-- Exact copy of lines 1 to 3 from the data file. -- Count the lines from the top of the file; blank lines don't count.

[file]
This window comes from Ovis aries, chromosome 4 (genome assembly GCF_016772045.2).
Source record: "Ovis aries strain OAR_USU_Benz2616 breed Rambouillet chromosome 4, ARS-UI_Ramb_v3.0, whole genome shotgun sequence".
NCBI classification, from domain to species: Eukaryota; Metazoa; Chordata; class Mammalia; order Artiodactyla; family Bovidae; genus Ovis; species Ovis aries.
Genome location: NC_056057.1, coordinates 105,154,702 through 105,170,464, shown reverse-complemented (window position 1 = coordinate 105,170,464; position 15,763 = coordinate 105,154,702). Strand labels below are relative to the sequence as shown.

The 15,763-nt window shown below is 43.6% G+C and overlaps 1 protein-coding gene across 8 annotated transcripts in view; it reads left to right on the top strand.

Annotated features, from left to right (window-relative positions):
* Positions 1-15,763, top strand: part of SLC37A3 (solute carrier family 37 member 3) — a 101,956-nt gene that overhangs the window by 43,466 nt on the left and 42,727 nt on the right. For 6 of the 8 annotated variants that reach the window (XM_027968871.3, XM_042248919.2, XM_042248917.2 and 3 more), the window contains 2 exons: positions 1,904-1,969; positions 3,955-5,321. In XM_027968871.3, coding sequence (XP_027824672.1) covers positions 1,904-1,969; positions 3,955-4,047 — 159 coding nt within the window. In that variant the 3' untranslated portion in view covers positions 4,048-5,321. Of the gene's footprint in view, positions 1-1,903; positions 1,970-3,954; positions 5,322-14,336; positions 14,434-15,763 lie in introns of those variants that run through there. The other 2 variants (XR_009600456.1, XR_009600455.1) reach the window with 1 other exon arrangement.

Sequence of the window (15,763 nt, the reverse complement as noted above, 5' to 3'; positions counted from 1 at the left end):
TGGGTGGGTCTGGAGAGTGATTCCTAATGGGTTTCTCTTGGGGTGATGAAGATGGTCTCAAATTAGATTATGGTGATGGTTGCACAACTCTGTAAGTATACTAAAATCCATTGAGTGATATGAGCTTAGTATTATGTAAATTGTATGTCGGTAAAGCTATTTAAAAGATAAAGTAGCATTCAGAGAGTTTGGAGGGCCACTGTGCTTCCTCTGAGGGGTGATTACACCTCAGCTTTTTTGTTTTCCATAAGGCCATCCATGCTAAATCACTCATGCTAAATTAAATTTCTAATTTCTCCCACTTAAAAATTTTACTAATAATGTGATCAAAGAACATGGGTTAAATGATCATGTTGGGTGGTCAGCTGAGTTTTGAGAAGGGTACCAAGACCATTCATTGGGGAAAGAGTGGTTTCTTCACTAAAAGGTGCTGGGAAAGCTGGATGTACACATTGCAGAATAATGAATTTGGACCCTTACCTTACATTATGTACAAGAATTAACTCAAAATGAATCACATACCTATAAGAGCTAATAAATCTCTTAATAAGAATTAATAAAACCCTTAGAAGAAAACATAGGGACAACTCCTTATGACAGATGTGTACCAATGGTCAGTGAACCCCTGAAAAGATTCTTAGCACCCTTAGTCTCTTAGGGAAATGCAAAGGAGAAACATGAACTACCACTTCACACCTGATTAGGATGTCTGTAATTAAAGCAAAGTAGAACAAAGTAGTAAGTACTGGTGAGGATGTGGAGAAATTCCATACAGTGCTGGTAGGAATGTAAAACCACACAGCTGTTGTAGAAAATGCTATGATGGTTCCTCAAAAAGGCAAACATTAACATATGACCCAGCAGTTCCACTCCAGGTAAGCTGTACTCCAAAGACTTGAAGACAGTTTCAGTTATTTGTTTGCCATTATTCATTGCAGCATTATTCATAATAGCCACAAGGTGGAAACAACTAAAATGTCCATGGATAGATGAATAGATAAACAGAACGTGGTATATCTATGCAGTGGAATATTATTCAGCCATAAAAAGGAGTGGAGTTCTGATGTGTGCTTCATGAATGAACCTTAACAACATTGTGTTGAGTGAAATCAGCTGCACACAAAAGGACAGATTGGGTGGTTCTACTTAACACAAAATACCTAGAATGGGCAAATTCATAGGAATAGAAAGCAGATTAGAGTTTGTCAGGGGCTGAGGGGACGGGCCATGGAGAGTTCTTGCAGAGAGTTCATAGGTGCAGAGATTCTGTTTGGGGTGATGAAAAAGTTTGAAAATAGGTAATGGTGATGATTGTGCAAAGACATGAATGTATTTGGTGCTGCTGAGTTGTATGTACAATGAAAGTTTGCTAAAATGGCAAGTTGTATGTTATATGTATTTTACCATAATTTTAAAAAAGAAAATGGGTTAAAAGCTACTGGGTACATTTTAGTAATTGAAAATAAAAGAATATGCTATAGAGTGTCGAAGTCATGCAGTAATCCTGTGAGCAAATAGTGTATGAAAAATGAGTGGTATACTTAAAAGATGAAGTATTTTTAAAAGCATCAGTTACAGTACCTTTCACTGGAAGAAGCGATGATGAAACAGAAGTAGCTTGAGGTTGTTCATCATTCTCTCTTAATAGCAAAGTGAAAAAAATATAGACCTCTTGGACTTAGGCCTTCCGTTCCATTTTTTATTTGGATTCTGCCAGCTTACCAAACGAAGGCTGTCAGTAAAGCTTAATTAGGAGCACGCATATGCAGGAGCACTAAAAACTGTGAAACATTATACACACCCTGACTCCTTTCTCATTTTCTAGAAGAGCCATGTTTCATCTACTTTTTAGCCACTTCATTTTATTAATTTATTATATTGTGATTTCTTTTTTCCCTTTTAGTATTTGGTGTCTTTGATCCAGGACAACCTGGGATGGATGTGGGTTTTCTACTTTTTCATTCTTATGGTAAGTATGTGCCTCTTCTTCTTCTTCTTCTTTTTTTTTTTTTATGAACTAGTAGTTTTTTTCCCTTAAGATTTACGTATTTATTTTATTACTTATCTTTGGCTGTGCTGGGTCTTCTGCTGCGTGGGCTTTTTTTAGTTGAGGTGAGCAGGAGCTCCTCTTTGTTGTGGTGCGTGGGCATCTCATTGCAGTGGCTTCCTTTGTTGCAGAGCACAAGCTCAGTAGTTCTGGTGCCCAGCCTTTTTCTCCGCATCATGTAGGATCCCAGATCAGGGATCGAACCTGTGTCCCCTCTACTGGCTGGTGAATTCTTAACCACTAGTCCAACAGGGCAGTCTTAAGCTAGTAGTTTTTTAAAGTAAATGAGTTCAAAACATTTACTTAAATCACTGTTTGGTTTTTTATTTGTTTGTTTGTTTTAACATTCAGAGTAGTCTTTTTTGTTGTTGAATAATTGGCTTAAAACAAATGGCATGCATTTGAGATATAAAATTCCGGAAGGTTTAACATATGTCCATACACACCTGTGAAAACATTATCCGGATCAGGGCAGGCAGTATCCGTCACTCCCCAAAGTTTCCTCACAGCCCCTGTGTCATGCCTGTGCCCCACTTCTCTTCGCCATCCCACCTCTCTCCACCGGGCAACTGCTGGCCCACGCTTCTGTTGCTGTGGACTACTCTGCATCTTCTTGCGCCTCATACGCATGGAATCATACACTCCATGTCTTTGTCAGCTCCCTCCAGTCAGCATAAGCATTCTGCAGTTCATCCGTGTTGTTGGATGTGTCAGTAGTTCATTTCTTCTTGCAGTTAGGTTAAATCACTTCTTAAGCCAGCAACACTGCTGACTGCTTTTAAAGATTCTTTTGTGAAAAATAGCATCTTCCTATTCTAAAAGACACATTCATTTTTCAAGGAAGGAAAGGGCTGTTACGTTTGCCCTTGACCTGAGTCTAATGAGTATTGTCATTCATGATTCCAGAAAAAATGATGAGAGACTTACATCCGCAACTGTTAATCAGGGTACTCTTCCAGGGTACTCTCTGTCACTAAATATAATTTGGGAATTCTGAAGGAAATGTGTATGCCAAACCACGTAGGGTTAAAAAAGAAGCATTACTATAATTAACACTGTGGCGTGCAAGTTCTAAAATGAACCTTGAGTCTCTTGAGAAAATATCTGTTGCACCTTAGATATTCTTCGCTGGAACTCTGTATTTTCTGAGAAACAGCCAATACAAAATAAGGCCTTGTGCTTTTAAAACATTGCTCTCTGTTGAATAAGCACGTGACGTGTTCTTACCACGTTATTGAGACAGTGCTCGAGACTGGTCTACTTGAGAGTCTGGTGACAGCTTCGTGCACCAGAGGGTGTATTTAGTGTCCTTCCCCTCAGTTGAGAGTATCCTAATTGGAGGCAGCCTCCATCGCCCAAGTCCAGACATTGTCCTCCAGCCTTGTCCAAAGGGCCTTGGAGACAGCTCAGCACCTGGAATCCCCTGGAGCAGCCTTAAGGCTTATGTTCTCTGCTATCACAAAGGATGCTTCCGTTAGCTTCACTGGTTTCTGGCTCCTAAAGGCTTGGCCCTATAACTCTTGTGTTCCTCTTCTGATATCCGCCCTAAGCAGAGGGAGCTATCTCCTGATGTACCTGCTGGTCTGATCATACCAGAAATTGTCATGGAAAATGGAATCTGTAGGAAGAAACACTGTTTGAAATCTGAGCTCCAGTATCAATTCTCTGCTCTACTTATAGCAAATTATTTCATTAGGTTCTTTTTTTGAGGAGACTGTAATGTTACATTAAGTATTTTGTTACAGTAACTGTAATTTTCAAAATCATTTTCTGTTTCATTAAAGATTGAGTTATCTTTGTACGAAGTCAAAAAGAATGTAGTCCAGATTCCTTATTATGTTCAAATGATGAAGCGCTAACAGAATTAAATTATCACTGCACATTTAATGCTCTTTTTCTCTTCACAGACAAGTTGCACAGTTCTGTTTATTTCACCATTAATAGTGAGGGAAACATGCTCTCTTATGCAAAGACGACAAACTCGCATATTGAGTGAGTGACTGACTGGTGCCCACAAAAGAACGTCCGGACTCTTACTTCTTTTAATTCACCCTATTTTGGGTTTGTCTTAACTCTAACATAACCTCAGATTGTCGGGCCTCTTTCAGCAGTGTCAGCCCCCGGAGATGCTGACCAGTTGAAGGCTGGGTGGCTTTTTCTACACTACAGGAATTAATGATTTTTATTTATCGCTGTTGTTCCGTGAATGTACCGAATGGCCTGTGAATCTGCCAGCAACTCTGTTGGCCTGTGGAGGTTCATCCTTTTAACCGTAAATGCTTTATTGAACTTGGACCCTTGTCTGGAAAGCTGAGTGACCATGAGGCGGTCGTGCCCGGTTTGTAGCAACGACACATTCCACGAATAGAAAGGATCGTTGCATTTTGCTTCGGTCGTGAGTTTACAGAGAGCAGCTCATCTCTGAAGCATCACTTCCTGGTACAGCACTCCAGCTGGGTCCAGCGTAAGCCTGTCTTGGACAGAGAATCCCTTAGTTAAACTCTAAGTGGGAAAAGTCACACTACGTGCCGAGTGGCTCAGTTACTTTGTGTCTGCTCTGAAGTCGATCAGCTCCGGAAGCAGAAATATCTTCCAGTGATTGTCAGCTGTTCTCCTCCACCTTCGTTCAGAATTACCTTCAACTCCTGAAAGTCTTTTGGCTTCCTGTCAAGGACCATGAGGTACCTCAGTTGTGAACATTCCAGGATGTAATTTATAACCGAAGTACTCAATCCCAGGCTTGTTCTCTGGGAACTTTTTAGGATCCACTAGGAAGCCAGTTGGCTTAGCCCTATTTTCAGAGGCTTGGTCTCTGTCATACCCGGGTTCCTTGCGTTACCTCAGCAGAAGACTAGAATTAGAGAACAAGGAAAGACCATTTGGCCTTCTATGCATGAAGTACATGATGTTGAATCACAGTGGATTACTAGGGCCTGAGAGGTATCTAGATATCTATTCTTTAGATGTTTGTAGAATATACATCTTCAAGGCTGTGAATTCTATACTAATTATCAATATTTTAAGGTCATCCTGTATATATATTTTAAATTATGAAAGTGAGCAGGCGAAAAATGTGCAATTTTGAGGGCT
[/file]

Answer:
This window comes from Ovis aries, chromosome 4 (genome assembly GCF_016772045.2).
Source record: "Ovis aries strain OAR_USU_Benz2616 breed Rambouillet chromosome 4, ARS-UI_Ramb_v3.0, whole genome shotgun sequence".
NCBI classification, from domain to species: Eukaryota; Metazoa; Chordata; class Mammalia; order Artiodactyla; family Bovidae; genus Ovis; species Ovis aries.